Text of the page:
David regularly laments his parcels of Corton as somehow being the lesser of the hill within the grand cru lieux-dits because they are often not considered to be in the same qualitative level as the Clos du Roi, the king of this grand cru's lieux-dits on the hill. But we don’t buy it. A young and idealistic winegrower from Champagne we recently began to work with, Maxime Ponson, said that he believes that in many cases vineyards that take less work to achieve a great result doesn’t mean those that require more work to achieve a similarly great result are lesser vineyards; it’s a matter of effort and understanding what to do to make the best wine you can with each parcel. David does a fine job with his grand crus and they easily rise to the expectation we may have for grand cru wines. Fortunately, they are still priced fairly (for those who can afford to play the in the financially slippery slope of Burgundy) and I would expect that given this vintage, these wines will be a knockout and deliver on the expectations from those looking for a true grand cru experience from a young wine. -TV

About The Wine

With Croix’s two red grand crus the differences begin with their terroirs. The Grand Cru Corton Les Grèves is ideally situated on the eastern slope about midway up, with a good balance of brown clay mixed with limestone rocks and chailles—a sort of flint stone (or in English, a chert; in French a silex)—atop hard limestone bedrock. The Grand Cru Corton La Vigne au Saint is low down on the slope facing south with deeper clay topsoil. Les Grèves gets no stems, La Vigne au Saint gets 50%. (If you haven’t noticed yet, there is a correlation between some cellars where in stonier soils there is less stem used, and with more clay heavy soils there is more stem.) Les Grèves was a 20-day ferment and La Vigne au Saint sixteen days. Both were nineteen months in barrel before bottling in 2017, and in 2018 they will both be bottled after twenty-two months. Perhaps one could speculate that La Vigne au Saint is more upfront, while Grèves takes a little bit of time to perform once the corks are pulled. However, these contrasts vary from year to year and sometimes they are the exact opposite of what’s expected.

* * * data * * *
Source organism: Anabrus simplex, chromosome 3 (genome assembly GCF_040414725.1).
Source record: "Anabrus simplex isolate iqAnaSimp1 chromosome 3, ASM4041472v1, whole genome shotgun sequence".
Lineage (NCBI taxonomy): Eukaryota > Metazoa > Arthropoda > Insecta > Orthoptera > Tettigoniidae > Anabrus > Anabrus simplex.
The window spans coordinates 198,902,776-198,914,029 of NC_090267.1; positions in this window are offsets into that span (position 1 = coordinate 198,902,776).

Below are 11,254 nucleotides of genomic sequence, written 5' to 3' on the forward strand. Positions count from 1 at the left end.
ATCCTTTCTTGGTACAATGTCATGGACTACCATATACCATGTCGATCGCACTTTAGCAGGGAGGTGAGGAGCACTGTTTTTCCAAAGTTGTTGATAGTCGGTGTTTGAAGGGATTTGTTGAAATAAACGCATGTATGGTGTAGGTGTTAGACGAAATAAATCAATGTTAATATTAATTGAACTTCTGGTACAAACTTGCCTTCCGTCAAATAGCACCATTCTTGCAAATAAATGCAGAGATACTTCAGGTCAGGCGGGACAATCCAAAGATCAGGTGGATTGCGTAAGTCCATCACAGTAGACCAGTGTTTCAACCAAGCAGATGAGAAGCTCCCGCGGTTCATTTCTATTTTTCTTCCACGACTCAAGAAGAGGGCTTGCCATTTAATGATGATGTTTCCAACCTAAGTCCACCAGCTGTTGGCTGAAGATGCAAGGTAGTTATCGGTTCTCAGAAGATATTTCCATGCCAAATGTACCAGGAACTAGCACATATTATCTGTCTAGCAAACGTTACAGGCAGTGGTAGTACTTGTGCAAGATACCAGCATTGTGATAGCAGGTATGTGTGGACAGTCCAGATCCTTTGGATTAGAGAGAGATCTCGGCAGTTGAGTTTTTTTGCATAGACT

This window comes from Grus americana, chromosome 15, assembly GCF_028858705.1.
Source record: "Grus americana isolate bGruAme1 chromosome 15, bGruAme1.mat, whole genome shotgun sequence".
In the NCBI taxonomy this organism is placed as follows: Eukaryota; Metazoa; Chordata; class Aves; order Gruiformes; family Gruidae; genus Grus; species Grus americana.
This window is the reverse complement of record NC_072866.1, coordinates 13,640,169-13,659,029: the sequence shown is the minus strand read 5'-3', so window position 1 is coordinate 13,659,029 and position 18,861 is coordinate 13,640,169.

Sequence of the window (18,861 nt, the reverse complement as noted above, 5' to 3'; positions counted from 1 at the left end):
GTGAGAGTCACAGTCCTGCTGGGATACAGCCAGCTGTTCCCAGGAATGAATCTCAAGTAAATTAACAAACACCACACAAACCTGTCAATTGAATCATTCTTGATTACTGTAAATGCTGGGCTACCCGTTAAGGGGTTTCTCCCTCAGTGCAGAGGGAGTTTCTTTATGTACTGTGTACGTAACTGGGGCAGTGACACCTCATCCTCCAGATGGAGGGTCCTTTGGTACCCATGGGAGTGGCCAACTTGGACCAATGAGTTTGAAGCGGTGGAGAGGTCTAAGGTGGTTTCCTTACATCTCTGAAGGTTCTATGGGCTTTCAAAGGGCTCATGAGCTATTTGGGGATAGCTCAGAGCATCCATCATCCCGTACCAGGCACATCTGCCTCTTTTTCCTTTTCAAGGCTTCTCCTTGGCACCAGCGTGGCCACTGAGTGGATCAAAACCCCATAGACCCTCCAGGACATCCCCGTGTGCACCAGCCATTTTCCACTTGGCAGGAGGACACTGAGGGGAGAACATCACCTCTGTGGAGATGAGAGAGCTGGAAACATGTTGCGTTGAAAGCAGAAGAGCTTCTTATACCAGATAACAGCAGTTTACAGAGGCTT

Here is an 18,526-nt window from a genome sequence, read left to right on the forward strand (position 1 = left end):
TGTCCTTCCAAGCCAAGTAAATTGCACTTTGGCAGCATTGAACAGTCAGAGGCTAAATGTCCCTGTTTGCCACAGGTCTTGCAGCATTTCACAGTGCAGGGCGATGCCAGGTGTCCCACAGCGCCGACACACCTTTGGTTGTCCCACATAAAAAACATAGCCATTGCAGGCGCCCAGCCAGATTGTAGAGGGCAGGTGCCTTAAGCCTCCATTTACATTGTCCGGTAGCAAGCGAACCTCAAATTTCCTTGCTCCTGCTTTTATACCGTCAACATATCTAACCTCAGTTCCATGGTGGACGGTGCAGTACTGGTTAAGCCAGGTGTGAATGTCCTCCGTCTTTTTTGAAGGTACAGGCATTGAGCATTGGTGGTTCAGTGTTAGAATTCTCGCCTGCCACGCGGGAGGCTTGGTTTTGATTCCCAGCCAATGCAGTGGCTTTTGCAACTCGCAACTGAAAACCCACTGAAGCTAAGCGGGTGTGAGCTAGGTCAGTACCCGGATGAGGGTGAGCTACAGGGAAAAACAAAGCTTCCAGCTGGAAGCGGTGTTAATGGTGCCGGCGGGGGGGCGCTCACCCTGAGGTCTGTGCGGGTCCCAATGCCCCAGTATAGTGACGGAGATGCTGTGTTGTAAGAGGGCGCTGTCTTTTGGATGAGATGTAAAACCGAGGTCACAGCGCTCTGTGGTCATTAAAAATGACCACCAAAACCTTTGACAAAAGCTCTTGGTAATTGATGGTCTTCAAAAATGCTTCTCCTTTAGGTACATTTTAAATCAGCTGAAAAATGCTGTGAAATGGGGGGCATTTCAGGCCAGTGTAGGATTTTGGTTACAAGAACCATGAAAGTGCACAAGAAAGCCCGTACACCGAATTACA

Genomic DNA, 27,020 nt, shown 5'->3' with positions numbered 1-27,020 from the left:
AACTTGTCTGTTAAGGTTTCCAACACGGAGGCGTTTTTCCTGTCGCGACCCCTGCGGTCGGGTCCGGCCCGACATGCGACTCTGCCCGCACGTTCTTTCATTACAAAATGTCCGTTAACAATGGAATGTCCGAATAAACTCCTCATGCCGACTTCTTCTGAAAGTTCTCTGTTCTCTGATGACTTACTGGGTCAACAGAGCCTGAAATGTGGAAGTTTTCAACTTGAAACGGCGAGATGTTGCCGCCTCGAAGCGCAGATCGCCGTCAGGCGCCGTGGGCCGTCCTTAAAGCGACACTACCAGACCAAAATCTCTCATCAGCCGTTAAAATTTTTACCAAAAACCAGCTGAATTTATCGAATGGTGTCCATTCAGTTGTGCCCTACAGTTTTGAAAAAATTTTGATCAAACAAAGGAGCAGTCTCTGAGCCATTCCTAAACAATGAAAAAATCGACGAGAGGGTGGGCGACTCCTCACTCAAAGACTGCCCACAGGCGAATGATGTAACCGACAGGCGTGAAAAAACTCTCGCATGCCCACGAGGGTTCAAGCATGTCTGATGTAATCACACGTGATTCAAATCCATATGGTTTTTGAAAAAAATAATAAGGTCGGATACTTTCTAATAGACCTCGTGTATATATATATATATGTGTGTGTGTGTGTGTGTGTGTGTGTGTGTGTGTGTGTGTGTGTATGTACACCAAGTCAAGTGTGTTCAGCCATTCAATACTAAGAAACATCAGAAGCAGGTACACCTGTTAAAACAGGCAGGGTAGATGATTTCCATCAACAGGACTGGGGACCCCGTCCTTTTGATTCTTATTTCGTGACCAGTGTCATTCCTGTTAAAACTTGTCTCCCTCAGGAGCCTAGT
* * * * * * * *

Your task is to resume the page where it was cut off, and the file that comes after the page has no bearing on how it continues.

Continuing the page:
David regularly laments his parcels of Corton as somehow being the lesser of the hill within the grand cru lieux-dits because they are often not considered to be in the same qualitative level as the Clos du Roi, the king of this grand cru’s lieux-dits on the hill. But we don’t buy it. A young and idealistic winegrower from Champagne we recently began to work with, Maxime Ponson, said that he believes that in many cases vineyards that take less work to achieve a great result doesn’t mean those that require more work to achieve a similarly great result are lesser vineyards; it’s a matter of effort and understanding what to do to make the best wine you can with each parcel. David does a fine job with his grand crus and they easily rise to the expectation we may have for grand cru wines. Fortunately, they are still priced fairly (for those who can afford to play the in the financially slippery slope of Burgundy) and I would expect that given this vintage, these wines will be a knockout and deliver on the expectations from those looking for a true grand cru experience from a young wine. -TV